Colombian drug Lord Pablo Escobar’s Miami Beach mansion demolition is now complete. The pink waterfront property located on 5860 North Bay Road was demolished Tuesday and did not end without more drama and mystery to add to its already intense legacy.
Escobar purchased the Miami Beach mansion in March 1980 for $760,500 though the deed show’s the cost at $10 according to public records. Though it is unclear whether Escobar ever used the mansion, it is likely that the property was used by his men as a hideout or a landing point for cocaine shipments. In 1987, the U.S. government seized the four bedrooms, six bathroom cartel mansion.
At the Medellin Cartel height, Escobar and his men were responsible for 80 percent of the cocaine smuggled into the U.S. Most of it coming into Miami, making it a hub for drug violence and smuggling. Though indicted numerous times, Escobar was never extradited back to the U.S from Columbia. In 1993, the head of the Medellin Cartel was killed in a shootout by the Colombian army in a jungle.
In 1990, the property was acquired by a private owner. The property was then purchased in 2014 for $9.65 million by Christian de Bedouare, the founder of Chicken Kitchen, and his wife, journalist Jennifer Valoppi.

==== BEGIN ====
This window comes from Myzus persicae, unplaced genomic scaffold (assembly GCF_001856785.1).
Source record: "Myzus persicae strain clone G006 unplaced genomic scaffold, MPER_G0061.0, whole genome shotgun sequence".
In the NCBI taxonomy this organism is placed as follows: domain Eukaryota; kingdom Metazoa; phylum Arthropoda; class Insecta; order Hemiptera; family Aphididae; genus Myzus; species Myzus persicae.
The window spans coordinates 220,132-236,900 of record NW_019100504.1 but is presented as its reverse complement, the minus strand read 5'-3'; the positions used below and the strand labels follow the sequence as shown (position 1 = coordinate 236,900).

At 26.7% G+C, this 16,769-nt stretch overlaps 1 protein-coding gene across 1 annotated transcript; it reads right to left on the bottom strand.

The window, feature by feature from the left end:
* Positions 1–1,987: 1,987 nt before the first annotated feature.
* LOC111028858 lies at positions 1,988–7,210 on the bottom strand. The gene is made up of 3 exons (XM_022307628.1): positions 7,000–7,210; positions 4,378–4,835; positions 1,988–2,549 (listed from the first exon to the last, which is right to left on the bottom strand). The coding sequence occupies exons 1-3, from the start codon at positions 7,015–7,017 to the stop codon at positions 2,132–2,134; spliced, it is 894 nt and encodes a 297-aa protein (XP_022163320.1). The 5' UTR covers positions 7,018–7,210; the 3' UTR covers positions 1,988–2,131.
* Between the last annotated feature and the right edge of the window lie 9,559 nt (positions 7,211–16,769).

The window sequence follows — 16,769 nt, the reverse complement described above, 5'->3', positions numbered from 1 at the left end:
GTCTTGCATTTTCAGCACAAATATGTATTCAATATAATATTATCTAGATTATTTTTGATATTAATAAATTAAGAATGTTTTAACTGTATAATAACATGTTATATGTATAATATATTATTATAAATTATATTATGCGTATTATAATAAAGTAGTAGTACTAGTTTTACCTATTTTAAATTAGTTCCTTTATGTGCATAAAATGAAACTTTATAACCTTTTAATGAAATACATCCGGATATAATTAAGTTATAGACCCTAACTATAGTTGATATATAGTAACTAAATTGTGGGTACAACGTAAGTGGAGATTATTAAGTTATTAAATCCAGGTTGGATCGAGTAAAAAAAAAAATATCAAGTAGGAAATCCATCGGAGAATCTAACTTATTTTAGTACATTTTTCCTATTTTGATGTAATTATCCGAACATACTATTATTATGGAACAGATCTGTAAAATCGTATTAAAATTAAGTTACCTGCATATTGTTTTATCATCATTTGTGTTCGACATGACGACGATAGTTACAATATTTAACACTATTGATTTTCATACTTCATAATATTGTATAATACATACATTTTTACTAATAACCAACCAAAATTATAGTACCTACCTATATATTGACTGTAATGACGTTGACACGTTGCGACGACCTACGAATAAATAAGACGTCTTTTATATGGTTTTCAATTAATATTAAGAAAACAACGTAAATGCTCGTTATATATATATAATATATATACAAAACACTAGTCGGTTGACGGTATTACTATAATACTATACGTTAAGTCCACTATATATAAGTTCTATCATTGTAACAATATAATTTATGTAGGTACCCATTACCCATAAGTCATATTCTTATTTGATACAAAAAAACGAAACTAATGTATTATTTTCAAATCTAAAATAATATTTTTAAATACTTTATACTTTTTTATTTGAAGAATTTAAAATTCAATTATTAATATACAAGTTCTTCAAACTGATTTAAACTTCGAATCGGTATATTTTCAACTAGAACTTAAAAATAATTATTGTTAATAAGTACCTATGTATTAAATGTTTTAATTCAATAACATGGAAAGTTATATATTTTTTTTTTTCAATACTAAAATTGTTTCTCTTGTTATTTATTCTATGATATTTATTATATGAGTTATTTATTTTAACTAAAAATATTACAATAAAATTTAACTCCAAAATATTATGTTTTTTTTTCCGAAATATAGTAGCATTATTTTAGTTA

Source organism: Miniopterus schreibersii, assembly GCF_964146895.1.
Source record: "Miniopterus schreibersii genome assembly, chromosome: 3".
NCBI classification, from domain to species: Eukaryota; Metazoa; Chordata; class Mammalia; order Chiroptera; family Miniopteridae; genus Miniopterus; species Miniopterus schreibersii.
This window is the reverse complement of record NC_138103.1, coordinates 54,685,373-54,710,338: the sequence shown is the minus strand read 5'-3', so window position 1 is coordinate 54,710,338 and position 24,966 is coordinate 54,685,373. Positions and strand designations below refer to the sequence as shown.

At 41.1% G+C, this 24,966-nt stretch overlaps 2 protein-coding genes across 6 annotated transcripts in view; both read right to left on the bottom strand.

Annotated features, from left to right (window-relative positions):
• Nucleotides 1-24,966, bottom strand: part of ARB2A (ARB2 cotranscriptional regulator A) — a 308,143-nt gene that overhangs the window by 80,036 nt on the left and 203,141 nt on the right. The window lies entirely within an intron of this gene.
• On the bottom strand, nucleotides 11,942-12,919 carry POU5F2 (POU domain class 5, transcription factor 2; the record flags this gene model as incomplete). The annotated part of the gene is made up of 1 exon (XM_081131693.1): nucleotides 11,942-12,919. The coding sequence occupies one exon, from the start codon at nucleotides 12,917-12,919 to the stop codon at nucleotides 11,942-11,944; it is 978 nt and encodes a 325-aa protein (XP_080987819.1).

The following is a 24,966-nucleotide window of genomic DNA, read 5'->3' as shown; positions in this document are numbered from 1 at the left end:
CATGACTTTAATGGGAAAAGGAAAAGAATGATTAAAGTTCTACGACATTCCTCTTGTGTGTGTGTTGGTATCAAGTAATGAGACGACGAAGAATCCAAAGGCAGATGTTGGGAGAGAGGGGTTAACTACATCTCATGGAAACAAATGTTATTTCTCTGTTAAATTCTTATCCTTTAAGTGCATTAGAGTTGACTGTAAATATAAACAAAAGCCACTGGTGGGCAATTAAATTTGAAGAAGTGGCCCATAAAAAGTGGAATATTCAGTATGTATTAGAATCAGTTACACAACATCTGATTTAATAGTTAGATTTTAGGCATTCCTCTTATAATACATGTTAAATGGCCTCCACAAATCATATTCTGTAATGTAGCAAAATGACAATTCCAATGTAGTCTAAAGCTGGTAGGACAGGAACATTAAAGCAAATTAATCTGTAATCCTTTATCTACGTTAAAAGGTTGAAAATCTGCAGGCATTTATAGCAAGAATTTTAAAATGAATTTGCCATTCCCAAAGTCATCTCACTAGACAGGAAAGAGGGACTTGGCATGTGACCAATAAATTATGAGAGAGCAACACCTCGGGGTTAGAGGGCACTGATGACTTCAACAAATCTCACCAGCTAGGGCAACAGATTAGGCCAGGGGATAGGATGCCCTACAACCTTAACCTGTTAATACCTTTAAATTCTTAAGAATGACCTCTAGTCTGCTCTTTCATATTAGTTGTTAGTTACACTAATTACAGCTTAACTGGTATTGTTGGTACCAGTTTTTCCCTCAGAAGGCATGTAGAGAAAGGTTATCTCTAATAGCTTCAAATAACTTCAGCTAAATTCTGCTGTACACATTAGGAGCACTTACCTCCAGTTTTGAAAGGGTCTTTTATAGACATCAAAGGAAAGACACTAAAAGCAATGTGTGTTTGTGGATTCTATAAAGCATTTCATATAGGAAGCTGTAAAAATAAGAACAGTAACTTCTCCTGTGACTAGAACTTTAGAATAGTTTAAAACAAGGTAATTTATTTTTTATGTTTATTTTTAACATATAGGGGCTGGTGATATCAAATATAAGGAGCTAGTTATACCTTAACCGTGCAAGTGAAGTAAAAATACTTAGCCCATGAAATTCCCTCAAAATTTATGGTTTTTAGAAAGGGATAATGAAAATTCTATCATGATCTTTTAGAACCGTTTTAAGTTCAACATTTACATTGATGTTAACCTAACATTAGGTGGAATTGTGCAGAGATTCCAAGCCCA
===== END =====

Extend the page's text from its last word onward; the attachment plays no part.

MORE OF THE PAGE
In the last week leading to the Miami mansion’s demolition, De Berdouare hired professional treasure hunters to find the last of the drug lord’s spoils. The treasure hunters punched holes in the walls and found “something” the homeowner told local news, saying, “It’s either money, or it’s gold, or it’s jewels, or it’s arms, or it’s drugs, or it’s a dead body.” However, De Berdouare refused to elaborate further, stating that finding will be revealed in a documentary about the wealthy kingpin that is projected to air on Netflix.
In addition, a handyman discovered that aside from a missing grill and generator from a burglary that took place in October 2015, thieves had also stolen a 10-inch round metal safe that had been hidden and encased in marble under the staircase in the home. According to a police report filed by the owners, the handyman first noticed the safe in 2014 when the couple first purchased the home.
De Berdouare plans to build a bigger more modern home with the mansion gone.